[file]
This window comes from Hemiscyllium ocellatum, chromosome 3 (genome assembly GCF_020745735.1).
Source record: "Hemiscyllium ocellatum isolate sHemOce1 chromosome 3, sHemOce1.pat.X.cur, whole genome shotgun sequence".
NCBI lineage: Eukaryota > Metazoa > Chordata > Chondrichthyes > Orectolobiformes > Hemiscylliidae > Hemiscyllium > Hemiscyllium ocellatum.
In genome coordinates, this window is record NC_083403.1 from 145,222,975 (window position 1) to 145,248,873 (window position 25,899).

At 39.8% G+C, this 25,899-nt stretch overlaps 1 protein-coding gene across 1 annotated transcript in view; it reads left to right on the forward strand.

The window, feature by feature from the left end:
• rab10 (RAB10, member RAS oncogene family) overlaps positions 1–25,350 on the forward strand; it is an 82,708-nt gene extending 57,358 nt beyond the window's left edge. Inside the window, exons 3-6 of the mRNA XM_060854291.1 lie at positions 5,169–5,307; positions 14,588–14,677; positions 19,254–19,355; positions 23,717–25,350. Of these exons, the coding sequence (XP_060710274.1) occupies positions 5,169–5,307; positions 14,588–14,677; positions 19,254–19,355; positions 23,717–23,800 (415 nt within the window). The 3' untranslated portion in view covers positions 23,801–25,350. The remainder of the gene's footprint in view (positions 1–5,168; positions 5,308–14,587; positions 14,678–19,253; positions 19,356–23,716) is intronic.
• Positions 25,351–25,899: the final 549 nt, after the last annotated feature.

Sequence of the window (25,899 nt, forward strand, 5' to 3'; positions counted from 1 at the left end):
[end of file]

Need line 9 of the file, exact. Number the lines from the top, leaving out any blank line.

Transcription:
Sequence of the window (25,899 nt, forward strand, 5' to 3'; positions counted from 1 at the left end):